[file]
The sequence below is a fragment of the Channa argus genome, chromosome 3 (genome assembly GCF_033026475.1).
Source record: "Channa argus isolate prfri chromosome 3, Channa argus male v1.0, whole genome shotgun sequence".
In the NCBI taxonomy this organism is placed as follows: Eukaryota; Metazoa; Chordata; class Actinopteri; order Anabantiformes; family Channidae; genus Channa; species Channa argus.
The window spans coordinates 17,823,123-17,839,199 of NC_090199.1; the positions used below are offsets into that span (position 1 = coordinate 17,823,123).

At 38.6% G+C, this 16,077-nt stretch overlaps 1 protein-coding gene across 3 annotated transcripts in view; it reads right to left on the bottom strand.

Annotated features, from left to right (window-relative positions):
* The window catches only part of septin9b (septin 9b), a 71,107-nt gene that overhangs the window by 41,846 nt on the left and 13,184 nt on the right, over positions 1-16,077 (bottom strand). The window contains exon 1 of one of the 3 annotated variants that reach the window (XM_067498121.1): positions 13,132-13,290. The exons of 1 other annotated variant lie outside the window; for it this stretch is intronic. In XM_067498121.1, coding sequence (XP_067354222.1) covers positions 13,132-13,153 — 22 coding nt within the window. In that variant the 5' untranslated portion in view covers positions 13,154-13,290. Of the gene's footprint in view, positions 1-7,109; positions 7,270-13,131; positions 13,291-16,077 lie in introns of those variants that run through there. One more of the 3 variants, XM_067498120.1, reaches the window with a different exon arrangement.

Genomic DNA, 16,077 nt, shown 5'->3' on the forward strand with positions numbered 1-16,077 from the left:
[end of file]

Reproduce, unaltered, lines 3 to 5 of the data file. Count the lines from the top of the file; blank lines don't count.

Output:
In the NCBI taxonomy this organism is placed as follows: Eukaryota; Metazoa; Chordata; class Actinopteri; order Anabantiformes; family Channidae; genus Channa; species Channa argus.
The window spans coordinates 17,823,123-17,839,199 of NC_090199.1; the positions used below are offsets into that span (position 1 = coordinate 17,823,123).

At 38.6% G+C, this 16,077-nt stretch overlaps 1 protein-coding gene across 3 annotated transcripts in view; it reads right to left on the bottom strand.